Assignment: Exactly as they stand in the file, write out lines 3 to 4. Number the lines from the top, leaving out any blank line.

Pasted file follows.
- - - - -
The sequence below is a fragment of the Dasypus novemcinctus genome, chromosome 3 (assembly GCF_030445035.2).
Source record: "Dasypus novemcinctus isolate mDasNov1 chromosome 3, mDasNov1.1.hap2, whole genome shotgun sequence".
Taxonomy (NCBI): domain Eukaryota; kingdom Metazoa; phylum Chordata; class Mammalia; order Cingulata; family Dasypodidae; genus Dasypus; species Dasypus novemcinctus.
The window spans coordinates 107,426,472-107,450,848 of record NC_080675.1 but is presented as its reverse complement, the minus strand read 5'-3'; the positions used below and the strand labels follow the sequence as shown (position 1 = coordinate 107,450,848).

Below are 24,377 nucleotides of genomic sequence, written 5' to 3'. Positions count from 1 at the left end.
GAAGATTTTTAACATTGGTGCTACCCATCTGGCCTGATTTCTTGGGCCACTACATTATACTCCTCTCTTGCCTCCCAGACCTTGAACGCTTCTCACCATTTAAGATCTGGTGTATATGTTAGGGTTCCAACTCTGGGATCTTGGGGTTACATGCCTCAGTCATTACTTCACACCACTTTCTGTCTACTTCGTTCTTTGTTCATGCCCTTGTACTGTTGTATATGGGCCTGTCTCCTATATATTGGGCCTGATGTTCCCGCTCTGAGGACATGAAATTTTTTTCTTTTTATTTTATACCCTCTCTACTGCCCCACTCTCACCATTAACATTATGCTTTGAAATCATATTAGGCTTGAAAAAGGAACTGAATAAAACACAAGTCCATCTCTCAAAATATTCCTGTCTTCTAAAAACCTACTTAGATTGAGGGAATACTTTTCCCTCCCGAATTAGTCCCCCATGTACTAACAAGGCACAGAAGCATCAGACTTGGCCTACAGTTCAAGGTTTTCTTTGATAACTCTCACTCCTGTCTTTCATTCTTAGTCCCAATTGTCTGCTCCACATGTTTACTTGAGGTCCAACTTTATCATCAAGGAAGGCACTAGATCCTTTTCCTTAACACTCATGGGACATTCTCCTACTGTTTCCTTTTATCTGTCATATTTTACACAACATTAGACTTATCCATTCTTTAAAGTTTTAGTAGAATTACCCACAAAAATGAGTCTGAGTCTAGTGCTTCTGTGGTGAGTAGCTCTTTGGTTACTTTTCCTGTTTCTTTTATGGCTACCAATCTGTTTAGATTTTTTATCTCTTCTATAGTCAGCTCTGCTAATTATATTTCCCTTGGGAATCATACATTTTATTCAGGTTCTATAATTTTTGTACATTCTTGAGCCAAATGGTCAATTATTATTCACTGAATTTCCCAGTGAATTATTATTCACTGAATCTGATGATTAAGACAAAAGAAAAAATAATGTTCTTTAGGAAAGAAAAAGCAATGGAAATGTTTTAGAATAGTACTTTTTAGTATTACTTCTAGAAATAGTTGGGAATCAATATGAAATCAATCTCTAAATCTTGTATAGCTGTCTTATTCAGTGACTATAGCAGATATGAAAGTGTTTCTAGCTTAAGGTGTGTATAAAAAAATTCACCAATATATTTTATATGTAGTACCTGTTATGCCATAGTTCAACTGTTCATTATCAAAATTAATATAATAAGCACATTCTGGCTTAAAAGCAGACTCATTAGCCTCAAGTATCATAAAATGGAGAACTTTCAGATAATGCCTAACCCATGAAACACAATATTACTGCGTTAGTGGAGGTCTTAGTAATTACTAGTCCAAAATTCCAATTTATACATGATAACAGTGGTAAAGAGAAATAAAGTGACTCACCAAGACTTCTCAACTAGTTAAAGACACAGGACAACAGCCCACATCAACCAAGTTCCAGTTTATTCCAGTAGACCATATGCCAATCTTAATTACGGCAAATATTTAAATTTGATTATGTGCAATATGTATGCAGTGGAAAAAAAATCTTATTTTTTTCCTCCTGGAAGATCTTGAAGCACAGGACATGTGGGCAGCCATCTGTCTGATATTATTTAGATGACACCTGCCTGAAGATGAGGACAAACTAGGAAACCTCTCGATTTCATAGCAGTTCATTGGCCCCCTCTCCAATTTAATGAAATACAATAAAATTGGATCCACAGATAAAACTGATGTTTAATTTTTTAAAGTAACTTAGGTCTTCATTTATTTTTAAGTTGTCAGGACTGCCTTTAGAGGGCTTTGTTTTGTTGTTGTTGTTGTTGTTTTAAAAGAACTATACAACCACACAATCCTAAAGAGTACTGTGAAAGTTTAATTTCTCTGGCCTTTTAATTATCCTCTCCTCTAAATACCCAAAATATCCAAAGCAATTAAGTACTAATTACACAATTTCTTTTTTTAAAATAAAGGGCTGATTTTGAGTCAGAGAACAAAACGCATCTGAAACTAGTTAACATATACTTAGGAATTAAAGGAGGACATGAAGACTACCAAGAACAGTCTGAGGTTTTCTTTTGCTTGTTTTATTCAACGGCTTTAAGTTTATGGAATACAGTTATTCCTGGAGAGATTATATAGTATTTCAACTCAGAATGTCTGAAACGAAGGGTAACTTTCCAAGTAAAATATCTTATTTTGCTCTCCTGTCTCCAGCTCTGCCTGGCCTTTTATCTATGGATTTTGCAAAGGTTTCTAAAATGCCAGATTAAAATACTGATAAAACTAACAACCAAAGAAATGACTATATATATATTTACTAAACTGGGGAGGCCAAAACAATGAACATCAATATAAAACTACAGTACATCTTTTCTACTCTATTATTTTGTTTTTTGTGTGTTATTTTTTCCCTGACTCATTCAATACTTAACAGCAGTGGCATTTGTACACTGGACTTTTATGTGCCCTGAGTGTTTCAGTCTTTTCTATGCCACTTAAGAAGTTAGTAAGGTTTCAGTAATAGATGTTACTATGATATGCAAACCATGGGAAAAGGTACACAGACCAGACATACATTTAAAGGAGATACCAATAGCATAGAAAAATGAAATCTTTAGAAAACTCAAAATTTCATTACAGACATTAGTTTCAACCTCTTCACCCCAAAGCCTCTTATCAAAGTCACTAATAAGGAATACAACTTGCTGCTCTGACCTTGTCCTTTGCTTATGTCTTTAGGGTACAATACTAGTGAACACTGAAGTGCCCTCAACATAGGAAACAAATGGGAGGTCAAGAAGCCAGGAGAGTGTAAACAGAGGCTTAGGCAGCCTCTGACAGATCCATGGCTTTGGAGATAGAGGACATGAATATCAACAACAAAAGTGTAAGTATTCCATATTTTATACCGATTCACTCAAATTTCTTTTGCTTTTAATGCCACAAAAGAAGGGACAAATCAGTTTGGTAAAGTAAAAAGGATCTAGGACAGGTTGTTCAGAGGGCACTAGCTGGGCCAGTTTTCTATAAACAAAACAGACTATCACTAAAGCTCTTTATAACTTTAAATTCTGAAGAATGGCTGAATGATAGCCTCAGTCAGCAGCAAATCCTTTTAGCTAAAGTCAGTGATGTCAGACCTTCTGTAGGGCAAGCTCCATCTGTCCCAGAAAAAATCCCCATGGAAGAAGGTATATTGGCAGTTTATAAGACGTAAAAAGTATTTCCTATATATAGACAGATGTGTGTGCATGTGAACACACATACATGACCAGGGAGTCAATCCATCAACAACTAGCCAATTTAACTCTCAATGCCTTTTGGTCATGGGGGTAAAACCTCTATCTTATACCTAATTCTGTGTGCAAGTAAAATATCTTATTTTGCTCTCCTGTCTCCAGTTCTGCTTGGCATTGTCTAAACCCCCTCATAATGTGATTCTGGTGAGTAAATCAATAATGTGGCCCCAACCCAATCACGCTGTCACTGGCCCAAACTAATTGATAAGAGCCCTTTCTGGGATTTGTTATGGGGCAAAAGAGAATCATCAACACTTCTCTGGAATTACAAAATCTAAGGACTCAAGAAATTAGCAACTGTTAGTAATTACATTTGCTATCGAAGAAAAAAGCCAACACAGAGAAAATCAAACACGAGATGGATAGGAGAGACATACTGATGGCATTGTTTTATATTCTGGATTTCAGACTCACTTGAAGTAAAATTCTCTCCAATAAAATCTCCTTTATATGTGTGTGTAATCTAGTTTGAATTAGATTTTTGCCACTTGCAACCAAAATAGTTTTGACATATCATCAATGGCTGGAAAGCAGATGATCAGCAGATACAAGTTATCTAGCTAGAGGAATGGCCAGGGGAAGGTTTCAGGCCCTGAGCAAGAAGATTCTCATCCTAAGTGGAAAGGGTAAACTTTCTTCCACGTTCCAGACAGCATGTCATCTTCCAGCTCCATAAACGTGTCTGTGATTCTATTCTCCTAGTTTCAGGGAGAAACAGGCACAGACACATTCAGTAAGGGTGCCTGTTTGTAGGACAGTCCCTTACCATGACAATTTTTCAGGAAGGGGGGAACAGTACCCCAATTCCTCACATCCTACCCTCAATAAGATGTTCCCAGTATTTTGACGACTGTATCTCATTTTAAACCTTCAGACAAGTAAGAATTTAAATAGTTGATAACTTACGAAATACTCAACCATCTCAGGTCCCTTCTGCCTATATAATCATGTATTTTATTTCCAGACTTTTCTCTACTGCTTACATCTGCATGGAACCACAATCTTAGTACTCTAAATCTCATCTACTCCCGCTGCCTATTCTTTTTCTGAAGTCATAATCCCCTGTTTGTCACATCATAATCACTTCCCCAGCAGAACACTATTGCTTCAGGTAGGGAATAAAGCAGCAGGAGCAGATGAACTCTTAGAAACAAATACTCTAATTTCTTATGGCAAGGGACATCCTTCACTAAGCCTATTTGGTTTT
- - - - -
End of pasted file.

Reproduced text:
Taxonomy (NCBI): domain Eukaryota; kingdom Metazoa; phylum Chordata; class Mammalia; order Cingulata; family Dasypodidae; genus Dasypus; species Dasypus novemcinctus.
The window spans coordinates 107,426,472-107,450,848 of record NC_080675.1 but is presented as its reverse complement, the minus strand read 5'-3'; the positions used below and the strand labels follow the sequence as shown (position 1 = coordinate 107,450,848).